Posted by Gillian at 1:30 AM
Wednesday, March 07, 2007
Bringing lunch to work update: I'm 2 for 2. Today I had help from Bob, who in addition to being an excellent musician (I saw his band P.G. Six play Tonic on Sunday night and they were great!) can also cook, and brought extras of his delicious Shepherd's Pie to work today. As an added bonus, that means I can have my PB&J (on delicious no-knead bread, of course) for lunch tomorrow!
New Canadianism: Keener. Using intarweb 2.0, and specifically LinkedIn, I recently got in touch with my first-ever QA boss. (LinkedIn has a professional focus, but I've only really used it socially, kind of like my day job. Just kidding! Hi co-workers!) Anyway. We emailed back and forth a bit, and she said she thought I'd always been a keener. I said the word out loud a few times at work this afternoon, and garnered the same response as when I use the term "point form": blank stares. Again using the power of the internet, I learned that it is indeed a phrase of British origin:
• A competitive personality, especially with regards to academics and athletics.I also learned that Catherine Keener is 47 - man, she looks great!
• A first-year undergraduate who takes meticulous notes, often at the expense of understanding course material as it is presented
• A Bristolian saying for someone who works hard.
Monday, March 05, 2007
Candace visited this weekend, and in addition to traipsing around Park Slope, we (well, she) made the NYTimes no-knead bread (free registration required). It is unbelievably easy and delicious - I highly recommend it!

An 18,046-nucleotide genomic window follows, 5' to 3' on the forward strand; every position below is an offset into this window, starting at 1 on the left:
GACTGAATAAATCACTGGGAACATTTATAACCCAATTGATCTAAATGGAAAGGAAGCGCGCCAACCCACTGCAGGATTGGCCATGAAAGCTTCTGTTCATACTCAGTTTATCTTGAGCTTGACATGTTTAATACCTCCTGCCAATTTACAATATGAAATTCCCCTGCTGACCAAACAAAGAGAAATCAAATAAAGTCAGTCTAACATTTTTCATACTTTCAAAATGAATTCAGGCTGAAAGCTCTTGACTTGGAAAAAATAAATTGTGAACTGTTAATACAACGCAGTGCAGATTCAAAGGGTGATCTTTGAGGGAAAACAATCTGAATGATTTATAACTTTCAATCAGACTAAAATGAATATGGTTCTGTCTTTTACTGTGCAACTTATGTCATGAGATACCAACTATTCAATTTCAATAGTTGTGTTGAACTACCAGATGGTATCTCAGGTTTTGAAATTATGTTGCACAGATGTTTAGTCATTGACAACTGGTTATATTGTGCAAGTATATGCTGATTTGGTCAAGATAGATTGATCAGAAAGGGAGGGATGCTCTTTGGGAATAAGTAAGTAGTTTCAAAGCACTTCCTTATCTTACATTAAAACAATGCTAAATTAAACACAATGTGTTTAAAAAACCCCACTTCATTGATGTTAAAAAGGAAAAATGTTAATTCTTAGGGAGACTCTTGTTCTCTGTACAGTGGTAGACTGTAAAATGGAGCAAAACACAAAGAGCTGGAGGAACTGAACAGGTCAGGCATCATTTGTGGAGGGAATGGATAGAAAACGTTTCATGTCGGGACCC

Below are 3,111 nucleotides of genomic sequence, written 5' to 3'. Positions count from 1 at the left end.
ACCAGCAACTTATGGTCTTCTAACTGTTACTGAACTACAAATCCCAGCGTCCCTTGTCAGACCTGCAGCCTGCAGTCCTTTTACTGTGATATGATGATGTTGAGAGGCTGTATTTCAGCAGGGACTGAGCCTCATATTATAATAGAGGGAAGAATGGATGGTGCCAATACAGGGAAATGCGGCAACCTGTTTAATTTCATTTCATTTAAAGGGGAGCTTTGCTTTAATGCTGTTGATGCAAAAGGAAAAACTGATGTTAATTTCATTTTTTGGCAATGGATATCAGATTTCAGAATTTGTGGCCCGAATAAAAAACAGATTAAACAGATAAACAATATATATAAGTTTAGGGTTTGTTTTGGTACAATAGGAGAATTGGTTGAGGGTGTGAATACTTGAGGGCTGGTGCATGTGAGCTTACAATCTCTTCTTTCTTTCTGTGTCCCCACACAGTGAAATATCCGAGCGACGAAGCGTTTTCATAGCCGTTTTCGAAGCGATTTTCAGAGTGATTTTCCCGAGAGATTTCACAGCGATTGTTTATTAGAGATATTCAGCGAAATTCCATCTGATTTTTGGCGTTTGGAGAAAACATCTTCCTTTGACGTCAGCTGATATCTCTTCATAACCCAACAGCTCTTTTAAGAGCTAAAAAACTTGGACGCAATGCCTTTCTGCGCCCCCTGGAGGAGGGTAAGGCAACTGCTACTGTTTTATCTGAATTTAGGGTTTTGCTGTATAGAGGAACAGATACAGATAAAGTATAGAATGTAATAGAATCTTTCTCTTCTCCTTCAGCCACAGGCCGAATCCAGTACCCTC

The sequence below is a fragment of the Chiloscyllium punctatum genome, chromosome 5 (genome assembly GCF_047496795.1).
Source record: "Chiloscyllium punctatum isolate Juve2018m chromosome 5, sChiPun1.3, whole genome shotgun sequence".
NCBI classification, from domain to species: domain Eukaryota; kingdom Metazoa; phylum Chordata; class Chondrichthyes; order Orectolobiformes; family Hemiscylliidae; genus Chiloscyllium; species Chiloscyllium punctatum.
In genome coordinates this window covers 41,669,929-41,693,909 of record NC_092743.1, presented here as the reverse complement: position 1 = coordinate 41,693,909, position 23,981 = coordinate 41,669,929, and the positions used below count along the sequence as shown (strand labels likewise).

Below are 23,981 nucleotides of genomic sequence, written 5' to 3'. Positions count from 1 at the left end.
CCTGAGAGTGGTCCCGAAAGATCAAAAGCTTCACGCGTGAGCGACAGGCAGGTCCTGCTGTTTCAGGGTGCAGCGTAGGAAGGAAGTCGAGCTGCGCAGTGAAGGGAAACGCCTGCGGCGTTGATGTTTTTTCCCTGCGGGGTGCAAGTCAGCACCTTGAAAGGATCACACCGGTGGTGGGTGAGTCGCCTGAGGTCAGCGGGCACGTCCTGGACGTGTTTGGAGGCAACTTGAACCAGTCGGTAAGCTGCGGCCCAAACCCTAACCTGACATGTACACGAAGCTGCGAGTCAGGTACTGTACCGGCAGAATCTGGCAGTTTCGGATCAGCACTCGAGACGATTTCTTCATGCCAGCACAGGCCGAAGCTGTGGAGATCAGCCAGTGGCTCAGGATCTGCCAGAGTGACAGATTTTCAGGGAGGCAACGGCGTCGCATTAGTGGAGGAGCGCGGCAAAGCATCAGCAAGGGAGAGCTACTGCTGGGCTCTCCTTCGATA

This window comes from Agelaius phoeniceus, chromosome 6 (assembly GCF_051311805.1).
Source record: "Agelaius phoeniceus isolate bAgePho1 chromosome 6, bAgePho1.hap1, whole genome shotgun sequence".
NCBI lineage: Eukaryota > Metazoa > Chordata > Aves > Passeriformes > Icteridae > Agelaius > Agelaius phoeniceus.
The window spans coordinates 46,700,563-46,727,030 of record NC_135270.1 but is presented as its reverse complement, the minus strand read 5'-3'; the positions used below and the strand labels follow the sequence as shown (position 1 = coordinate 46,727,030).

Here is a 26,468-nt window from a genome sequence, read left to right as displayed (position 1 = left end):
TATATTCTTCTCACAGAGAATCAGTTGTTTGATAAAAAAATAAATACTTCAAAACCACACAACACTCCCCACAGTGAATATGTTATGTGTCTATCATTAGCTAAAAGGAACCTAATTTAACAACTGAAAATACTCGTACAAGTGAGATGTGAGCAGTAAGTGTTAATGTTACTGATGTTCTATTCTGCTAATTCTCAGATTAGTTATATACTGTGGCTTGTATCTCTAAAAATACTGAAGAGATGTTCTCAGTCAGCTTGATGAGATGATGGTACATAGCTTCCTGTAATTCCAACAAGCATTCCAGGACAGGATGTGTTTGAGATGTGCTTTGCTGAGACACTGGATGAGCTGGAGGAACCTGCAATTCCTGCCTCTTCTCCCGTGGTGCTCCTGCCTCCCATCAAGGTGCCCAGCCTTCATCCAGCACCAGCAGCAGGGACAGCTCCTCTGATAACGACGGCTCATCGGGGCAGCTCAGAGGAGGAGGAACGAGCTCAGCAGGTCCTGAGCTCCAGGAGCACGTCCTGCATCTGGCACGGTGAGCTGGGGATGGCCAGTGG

Saturday, March 03, 2007
Thursday, March 01, 2007
On the weekend, I had an interesting convo with my mom about goals. She said she hates goals. I was surprised, since I think setting goals is really effective. I mentioned Robyn's comment that "Planning is priceless. Plans are useless" and that I thought plans were different from goals - but I couldn't really articulate why.
Dictionary.com provides us the following definitions:
goal: the result or achievement toward which effort is directed; aim; end.It would seem, then, that a plan could conceivably be a way of achieving a goal.
plan: a specific project or definite purpose: plans for the future.
Anyway. I've been intermittently updating my page on 43 Things and I'm trying to choose goals that I can actually achieve. As I write this, one of my goals is "Live with integrity" - which is incredibly important, but kind of hard to check off the list. It's still a good reminder for me to see it listed as something I want to do in my life.
Last month I flossed every day!
This month, in an effort to be healthier and also to save my hard-earned dollahs, I'm going to bring my lunch to work 3 times per week (M, T, Th). Updates to follow.